If you develop emergency warning signs for COVID-19 get medical attention immediately. Emergency warning signs include*:

    • Difficulty breathing or shortness of breath
    • Persistent pain or pressure in the chest
    • New confusion or inability to arouse
    • Bluish lips or face

    *This list is not all inclusive. Please consult your medical provider for any other symptoms that are severe or concerning.

  • How can I continue to utilize my Student Health insurance?

    Your nationwide policy with United Healthcare will remain active through August 14, 2020. If you have not done so already, please create your MyUHC account via myuhc.com. You will be able to search for in-network providers in your area, as well as obtain access to UHC’s telehealth services. At this time, UHC is waiving member deductibles, copays, and coinsurance for telehealth visits through their designated telehealth partners. You can find information for telehealth visits here and sign-up information here. You can also access the United Healthcare Nurse line at (888) 887-4114, option 2.

    As a reminder, you can also contact the Student Health Service on-call provider at (305) 284-9100.

  • Can I still travel?

    With the exception of students traveling home for the duration of the semester, we strongly discourage any non-essential domestic or international travel.

    Public health advisories and health precautions can change with little notice. Anyone planning domestic or international travel should check the status of COVID-19 alerts and precautions at all destinations, including layovers, and continue to do so until their return home.

     

About COVID-19

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  • What is a coronavirus?  

    Coronaviruses typically affect the upper respiratory tract and can cause the common cold and pneumonia. In some cases, the virus can cause more severe symptoms.

  • What are the symptoms of COVID-19?

    Patients with confirmed COVID-19 infection have reportedly had mild to severe respiratory illness with symptoms of:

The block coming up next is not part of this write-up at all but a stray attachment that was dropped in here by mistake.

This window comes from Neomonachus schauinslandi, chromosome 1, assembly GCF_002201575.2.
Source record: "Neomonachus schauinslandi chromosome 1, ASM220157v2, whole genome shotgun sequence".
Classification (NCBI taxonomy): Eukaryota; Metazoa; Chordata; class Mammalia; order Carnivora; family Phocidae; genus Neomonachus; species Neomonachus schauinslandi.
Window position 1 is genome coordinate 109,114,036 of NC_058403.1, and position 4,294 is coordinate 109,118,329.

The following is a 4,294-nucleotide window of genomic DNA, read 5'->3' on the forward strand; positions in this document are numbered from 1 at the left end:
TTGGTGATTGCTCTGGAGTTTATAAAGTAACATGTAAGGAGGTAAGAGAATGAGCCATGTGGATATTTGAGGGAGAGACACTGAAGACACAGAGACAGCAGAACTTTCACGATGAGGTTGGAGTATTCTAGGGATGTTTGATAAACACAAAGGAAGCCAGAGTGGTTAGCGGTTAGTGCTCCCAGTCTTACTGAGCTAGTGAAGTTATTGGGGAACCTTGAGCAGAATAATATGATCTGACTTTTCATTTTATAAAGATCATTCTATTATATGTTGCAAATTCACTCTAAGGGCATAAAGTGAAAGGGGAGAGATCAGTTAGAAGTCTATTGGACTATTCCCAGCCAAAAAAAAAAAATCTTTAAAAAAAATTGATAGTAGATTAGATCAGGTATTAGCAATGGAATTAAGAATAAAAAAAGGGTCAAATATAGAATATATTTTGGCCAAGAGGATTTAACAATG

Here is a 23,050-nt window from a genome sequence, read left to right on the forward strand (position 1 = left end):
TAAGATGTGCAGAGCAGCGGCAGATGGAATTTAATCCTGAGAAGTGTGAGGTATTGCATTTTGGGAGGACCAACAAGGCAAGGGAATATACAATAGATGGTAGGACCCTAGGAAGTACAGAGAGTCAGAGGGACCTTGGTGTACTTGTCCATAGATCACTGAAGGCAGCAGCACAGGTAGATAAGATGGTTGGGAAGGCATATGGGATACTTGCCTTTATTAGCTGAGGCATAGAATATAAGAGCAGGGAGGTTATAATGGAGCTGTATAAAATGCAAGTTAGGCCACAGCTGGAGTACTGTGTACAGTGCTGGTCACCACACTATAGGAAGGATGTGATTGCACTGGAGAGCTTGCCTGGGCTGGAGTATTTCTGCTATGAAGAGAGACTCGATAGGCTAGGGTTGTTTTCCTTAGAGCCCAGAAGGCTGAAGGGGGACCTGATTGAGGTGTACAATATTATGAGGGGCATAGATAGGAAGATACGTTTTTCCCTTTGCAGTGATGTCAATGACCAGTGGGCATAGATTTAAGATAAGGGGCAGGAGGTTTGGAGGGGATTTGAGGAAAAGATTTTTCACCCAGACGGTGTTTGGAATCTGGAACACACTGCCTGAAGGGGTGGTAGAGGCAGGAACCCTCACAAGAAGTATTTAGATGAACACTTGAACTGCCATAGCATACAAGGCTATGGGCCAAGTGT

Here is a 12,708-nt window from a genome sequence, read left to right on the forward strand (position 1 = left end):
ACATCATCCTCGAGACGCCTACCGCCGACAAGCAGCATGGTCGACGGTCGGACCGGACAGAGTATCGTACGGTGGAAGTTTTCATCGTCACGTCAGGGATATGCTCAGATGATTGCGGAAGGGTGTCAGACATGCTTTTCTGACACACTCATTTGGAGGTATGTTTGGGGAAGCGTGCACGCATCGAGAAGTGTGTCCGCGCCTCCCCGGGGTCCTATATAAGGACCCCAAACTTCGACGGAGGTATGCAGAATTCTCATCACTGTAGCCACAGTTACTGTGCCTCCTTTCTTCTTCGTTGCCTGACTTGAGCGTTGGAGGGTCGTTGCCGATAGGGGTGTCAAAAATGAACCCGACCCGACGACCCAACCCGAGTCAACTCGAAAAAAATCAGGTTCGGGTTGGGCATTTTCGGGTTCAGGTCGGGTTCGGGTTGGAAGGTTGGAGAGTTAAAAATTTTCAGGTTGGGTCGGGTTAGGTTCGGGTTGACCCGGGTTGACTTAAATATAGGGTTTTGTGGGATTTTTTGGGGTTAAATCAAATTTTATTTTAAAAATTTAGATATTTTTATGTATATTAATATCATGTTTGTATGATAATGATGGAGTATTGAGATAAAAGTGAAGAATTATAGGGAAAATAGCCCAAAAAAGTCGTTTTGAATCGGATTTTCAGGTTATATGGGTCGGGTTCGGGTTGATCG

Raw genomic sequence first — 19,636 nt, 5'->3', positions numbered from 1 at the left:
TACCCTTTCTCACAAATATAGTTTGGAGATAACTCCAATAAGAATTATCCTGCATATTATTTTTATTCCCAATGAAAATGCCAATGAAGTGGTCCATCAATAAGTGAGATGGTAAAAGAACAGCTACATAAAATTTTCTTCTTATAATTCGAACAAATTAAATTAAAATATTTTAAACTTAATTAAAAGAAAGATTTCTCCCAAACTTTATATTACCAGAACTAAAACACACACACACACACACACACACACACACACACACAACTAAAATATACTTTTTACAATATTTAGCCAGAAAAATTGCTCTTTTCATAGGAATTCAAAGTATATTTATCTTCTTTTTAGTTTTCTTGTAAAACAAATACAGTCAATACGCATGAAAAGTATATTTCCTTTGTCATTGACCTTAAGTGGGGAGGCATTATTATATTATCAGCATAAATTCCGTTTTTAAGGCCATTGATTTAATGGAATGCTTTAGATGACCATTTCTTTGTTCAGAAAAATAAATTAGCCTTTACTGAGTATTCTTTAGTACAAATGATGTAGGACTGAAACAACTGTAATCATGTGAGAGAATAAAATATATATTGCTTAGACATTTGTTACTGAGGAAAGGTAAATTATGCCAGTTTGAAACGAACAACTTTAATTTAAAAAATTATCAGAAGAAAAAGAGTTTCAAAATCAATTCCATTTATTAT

• fever
    • cough
    • shortness of breath

    CDC believes at this time that symptoms of COVID-19 may appear in as few as two days or as many as 14 days after exposure. Current estimates are that it takes about five days for COVID-19 symptoms to show after contracting the virus. 

  • How do I prevent COVID-19?

    The best way to prevent illness is to avoid being exposed to this virus. The CDC recommends:

    Take steps to protect yourself

    • Clean your hands often
      • Wash your hands often with soap and water for at least 20 seconds especially after you have been in a public place, or after blowing your nose, coughing, or sneezing.
      • If soap and water are not readily available, use a hand sanitizer that contains at least 60% alcohol. Cover all surfaces of your hands and rub them together until they feel dry.
      • Avoid touching your eyes, nose, and mouth with unwashed hands.
    • Avoid close contact

    Take steps to protect others

    • Stay home if you are sick
    • Cover coughs and sneezes
      • Cover your mouth and nose with a tissue when you cough or sneeze or use the inside of your elbow.
      • Throw used tissues in the trash.
      • Immediately wash your hands with soap and water for at least 20 seconds. If soap and water are not readily available, clean your hands with a hand sanitizer that contains at least 60% alcohol.
    • Wear a facemask if you are sick